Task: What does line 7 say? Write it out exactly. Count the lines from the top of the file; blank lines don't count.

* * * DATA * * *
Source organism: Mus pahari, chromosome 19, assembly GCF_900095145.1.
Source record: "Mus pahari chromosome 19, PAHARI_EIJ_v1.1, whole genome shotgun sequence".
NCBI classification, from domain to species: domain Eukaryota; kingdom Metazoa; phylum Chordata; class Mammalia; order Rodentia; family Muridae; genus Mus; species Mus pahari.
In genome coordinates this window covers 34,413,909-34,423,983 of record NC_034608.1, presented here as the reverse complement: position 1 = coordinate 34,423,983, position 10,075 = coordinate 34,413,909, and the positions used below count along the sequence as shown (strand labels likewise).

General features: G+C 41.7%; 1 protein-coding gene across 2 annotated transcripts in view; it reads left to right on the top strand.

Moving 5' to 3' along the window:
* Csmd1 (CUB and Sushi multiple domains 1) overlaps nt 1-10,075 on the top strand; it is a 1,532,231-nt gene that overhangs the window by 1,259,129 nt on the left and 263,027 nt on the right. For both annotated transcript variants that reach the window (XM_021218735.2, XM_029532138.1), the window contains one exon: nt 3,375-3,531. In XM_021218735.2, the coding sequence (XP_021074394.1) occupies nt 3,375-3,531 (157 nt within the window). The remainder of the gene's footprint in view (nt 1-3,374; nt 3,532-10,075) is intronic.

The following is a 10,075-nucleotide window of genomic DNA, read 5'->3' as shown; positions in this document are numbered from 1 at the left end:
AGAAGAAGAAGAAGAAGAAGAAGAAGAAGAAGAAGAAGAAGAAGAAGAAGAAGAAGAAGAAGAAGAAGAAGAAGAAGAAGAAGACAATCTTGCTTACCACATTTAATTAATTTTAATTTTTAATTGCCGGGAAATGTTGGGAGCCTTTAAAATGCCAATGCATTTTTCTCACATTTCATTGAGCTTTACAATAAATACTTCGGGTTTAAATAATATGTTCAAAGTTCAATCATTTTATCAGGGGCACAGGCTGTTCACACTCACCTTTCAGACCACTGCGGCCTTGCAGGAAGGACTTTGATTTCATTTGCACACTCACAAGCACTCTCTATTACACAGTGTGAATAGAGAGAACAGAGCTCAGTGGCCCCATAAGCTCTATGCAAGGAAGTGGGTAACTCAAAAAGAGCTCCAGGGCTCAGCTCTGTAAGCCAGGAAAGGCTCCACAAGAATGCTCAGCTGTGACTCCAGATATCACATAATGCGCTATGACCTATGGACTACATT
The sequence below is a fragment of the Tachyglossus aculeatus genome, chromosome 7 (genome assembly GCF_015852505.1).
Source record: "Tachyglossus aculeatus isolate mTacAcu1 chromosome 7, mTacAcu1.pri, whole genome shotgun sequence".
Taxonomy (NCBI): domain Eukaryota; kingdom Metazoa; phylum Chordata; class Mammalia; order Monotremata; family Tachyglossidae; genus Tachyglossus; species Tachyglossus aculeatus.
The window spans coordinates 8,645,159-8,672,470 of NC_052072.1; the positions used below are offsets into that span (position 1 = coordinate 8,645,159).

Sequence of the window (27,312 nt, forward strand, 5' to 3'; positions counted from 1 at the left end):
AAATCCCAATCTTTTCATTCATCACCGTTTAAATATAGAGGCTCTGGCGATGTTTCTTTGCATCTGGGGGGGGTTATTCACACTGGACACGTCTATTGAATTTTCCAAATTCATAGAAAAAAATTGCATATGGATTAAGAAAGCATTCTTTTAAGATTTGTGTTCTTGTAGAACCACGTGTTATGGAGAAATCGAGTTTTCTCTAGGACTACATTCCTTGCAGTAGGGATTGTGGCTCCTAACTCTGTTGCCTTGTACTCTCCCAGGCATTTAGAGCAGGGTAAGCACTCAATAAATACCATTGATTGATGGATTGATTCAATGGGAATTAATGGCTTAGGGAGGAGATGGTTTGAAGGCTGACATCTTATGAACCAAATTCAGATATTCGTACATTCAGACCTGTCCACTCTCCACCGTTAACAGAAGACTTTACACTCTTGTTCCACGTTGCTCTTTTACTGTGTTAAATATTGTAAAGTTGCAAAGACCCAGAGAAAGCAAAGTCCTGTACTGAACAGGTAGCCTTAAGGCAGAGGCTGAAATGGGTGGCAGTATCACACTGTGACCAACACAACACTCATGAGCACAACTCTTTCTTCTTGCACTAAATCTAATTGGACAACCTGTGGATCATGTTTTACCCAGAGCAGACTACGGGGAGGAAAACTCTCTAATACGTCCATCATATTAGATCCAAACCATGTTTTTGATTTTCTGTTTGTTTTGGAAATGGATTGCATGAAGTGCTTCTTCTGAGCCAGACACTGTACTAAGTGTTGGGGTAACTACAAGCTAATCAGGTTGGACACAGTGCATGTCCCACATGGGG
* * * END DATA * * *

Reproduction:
* Csmd1 (CUB and Sushi multiple domains 1) overlaps nt 1-10,075 on the top strand; it is a 1,532,231-nt gene that overhangs the window by 1,259,129 nt on the left and 263,027 nt on the right. For both annotated transcript variants that reach the window (XM_021218735.2, XM_029532138.1), the window contains one exon: nt 3,375-3,531. In XM_021218735.2, the coding sequence (XP_021074394.1) occupies nt 3,375-3,531 (157 nt within the window). The remainder of the gene's footprint in view (nt 1-3,374; nt 3,532-10,075) is intronic.